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GREENWOOD Justin & DELALANDE Pierre - Interest Representation in the EU (20h)

Whilst "lobbying" conjures popular images of public decision making captured by selective private interests in invisible ways, interactions between international political institutions and a variety of organized interests (producer, citizen, etc.) play a systemic and routinized role in the functioning of international organizations, regulated for the achievement of public goals.  Because international organizations have weaker connections to civil society than national governments, they use organized civil society (interest and advocacy groups, etc.) as the nearest (though imperfect) proxy.  Interest groups provide information and political support for international organizations to achieve their policy goals, and thus political institutions lobby advocacy groups in order to achieve their goals, as well as vica-versa.  Advocacy groups provide a source of contestation in a political system otherwise founded on consensus.  We evaluate in this course:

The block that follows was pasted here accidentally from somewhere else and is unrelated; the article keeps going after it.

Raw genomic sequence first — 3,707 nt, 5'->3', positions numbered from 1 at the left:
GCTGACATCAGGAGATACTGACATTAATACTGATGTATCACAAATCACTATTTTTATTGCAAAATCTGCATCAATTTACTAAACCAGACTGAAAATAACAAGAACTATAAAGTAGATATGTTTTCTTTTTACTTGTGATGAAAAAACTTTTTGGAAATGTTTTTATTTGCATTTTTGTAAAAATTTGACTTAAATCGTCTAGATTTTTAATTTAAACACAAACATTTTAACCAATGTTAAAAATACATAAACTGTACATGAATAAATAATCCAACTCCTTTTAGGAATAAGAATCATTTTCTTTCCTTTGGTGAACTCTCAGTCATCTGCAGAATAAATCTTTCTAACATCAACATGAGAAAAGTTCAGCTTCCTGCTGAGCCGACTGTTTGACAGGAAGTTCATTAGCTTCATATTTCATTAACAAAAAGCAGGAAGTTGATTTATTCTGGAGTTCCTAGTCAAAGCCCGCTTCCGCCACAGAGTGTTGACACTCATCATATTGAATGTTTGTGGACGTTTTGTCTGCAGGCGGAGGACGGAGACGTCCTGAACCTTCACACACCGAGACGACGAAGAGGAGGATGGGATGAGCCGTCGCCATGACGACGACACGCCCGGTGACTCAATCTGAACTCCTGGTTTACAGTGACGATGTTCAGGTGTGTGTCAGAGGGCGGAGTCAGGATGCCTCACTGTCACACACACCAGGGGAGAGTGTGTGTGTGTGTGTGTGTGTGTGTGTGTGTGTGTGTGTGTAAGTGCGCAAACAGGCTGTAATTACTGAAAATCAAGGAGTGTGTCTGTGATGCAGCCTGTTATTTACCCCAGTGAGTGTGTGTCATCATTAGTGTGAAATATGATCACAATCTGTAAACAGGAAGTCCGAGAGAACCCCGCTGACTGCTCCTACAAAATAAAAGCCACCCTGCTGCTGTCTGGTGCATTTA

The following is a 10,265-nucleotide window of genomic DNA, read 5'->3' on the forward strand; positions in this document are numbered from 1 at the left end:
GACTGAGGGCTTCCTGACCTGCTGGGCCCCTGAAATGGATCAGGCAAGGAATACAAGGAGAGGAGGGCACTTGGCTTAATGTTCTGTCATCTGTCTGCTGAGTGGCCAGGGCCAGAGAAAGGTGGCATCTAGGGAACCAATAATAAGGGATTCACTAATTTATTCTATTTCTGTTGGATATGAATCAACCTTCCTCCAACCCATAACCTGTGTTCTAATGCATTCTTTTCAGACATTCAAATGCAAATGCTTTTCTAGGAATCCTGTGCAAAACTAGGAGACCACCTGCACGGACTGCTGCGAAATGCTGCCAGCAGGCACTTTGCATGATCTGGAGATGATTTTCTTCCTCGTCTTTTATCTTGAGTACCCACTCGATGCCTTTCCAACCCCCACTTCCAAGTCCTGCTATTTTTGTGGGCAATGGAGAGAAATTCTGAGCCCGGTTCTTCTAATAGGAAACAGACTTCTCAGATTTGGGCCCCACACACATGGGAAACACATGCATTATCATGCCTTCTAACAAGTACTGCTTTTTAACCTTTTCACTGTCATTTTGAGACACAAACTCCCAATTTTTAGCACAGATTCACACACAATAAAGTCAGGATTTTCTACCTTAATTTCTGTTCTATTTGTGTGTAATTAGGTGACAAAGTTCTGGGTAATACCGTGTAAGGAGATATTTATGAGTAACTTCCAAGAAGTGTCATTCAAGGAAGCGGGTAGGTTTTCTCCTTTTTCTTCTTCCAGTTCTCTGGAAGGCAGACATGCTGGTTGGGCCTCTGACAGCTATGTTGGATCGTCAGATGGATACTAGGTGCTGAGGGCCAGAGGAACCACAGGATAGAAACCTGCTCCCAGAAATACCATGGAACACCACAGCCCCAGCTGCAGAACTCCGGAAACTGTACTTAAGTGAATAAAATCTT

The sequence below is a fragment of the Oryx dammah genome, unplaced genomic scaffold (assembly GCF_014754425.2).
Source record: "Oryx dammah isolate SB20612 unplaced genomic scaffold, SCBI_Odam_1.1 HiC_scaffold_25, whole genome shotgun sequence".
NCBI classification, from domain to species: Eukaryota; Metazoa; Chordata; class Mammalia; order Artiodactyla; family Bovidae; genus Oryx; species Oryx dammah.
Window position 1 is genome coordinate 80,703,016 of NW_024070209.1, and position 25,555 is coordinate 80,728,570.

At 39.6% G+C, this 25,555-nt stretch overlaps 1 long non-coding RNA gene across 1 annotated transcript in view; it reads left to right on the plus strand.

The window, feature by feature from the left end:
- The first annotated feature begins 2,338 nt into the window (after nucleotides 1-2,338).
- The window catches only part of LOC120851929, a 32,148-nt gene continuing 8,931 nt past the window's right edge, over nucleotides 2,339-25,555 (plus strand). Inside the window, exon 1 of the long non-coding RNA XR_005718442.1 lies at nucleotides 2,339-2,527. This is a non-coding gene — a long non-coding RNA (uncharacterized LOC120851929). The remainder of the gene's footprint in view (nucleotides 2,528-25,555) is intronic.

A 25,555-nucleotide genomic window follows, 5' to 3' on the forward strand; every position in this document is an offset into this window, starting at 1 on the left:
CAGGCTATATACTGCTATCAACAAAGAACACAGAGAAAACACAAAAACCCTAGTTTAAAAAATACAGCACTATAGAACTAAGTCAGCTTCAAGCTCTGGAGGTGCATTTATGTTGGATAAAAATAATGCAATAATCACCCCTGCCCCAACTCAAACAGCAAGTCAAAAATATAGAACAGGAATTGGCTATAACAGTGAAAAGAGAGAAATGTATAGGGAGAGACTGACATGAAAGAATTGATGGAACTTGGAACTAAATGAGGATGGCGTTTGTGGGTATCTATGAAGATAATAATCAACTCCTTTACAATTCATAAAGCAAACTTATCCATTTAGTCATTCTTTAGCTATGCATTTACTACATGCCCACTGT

• The instruments through which EU institutions structure their dialogue with outside stakeholders;
  • The consequences of this dialogue for different kinds of legitimacy;
  • The limitations of interest organizations as sources of legitimacy;
  • The ways in which the properties of the EU political system, and the architecture of EU decision making, structures the character and modus operandi of EU interest representation;
  • Who wins? i.e. the ways in which different types of underlying politics inform different distributions of costs and benefits in legislative proposals;
  • The use made of interest organizations by EU political institutions to achieve their goals;
  • The impact of direct participatory measures) on the EU system of interest representation;
  • The political behaviour and mobilization of different interest constituencies and the factors which explain them;
  • The extent to which the system of EU interest representation is unique, or is comparable to features to be found in other political systems.

Highlights of teaching and learning strategies include: case studies with discussion and small group problem-solving elements, work with databases, common readings followed by class discussion, elective presentations, traditional lectures, course intranet discussions. // ECTS card

Professors: Justin GREENWOOD & Pierre DELALANDE